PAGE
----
I don’t spend a lot of time thinking of myself as cisgendered, even though when I first heard the word I realised it filled a lexical gap I had been aware of for years: I objected to identifying myself as “not-trans” or “born-woman”. (I was not born a woman: I was born a baby.)
That I don’t have to think about being cisgendered is 28 on the Cisgender Privilege Checklist, of course.
One of the events that makes me more aware of being cisgendered is when someone registers how short my hair is and calls me “sir”, or some rude person wants to know “Are you a man or a woman?” (The best answer I have discovered to that question is to reply loudly “Which are you?” and then walk, don’t run, to get out of sight while the questioner is suffering hed-explody gender-confusion.) On a day-to-day basis people code each other’s gender on a very narrow bandwith – hair, clothes, specs, make-up/absence of – which rarely if ever has any connection with a person’s physical sex, let alone their gender identity. (Granted if you are wearing physically-revealing clothing past the age of puberty, this usually ceases to be quite true.)
I was filled with excitement about seeing Tomboy because not only had it been well-reviewed, it appeared to deal with a life-situation that both babydykes and trans boys know about directly, and to express this in a way that a mixed audience could perceive. [Update: Though I may have been wrong about that – see Hullaballoo review.]
In summary: a family of four move in to a suburban housing complex, and the older child is let play unsupervised for quite a while, because the father is working long hours at his new job and the mother is heavily pregnant and has evidently had strong medical advice to lie down, rest, nap in the afternoons. The younger child is six: the older child is about ten. The movie opens with a sequence of scenes of older child with father, sitting on his lap and allowed to help drive the car: older child greeting and playing with younger sister: the family together – a close, loving unit: and then the older child sees a group of children outside the window, and while both mother and younger sister are napping, goes out to explore and make friends. Meeting a girl, Lisa, who asks “What’s your name?” and older child replies “Mikael.”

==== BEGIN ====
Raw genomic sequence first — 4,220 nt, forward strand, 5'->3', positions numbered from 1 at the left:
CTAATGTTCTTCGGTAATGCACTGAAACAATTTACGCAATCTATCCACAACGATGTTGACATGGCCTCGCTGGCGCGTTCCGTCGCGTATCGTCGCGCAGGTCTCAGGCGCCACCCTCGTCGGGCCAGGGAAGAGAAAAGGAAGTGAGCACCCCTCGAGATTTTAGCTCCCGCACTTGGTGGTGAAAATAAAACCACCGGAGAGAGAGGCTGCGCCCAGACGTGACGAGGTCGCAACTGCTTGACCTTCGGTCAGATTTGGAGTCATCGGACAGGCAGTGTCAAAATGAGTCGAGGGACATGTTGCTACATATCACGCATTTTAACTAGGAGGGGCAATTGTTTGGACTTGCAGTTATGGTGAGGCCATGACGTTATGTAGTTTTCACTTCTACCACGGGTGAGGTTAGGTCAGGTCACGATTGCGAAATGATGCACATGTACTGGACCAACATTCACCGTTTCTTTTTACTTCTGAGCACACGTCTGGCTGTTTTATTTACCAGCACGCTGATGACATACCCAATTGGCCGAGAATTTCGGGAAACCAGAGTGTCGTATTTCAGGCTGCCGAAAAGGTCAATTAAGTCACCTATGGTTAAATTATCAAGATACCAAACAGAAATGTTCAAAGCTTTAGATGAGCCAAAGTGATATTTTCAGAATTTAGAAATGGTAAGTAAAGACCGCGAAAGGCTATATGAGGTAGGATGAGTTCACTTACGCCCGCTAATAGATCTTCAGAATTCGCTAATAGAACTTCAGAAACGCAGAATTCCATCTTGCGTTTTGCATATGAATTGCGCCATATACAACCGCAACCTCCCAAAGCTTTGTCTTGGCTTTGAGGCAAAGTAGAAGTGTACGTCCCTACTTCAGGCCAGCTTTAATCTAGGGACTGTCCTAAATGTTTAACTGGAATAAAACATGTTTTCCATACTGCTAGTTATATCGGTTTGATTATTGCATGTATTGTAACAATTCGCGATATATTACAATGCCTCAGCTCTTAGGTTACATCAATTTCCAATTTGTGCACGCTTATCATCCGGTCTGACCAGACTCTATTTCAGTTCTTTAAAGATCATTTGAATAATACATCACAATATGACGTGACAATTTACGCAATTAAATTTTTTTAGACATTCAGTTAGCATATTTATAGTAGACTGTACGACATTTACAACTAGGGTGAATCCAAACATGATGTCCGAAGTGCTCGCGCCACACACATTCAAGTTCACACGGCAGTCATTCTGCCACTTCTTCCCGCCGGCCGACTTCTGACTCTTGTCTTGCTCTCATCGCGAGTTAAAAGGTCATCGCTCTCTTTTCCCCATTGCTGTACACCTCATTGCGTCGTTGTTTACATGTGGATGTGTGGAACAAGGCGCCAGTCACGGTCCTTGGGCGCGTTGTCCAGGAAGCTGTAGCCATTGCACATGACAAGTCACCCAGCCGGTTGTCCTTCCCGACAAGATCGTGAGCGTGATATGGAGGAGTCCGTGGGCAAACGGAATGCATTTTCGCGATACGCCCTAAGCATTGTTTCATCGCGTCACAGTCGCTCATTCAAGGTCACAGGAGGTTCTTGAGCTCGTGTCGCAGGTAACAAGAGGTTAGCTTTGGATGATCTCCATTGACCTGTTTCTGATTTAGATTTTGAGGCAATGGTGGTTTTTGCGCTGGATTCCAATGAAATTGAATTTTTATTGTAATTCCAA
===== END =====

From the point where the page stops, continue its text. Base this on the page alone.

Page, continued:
The title of the movie “Tomboy” tells us what reviews will already have let on: Mikael is known to her family as Laure, the older sister. Visually we don’t find out for sure until hours later in movie time, when Laure and the younger sister Jeanne are bathing together. The movie leaves it ambiguous – even in the credits at the end – if the child is a trans boy or a butch babydyke. Lisa is a girl who hangs out with boys – who isn’t allowed to play football with them because “they say I stink” – but who is part of the mostly-boys crowd, a leader, who brings Mikael into the pack and the first time they play lets Mikael win so that “your team will like you”.
One of the things Tomboy brings into sharp visual relief is something many cisgendered people may never have thought of: how little difference there is physically between a prepubescent boy and a girl. The differences that people think are marked aren’t physical, they’re behavioural. Laure’s mother compliments her on how pretty she looks in make-up – cosmetics applied by Lisa to Mikael’s face when they’re “playing girls”, and Lisa too says “you’d be very pretty as a girl”. (Going home, Mikael/Laure pulls the sweatshirt hood up to hide the made-up face, and plainly intends to wash off the make-up before anyone sees.) But Mikael runs, fights, swims, plays football, hangs out with the crowd of kids, and none of them – nor their parents – think of Mikael except as a boy.
Jeanne, at first excluded from Mikael’s secret, once let into it is an enthusiastic participant, bragging of her older brother to a new friend her age, and teasing Laure and her parents with “I met all Laure’s friends, but I especially liked Mikael. He’s my buddy now too.” (Jeanne’s delighted six-year-old laughter at the joke: Laure’s amused/shy downward glance: and the parents who, in their amused/pleased look at each other, evidently think Mikael is Laure’s boyfriend.)
The most difficult part of the film is when Laure’s mother finds out about Mikael. It was dealt with both painfully and honestly, the bewildered shock of cisgendered mother faced with trans child: school starts in two weeks, Laure is registered with the class as a girl, what can they do? There are answers – but how would Laure’s parents know them? How can Mikael find about them? Is Mikael Laure’s true self?
The film ends, in the certainty of family love and the continuance of friendship: but the questions remain unanswered.
Strongly recommended: spoileriffic review/analysis from Skip the Makeup, Tomboy… an experiment in indentity.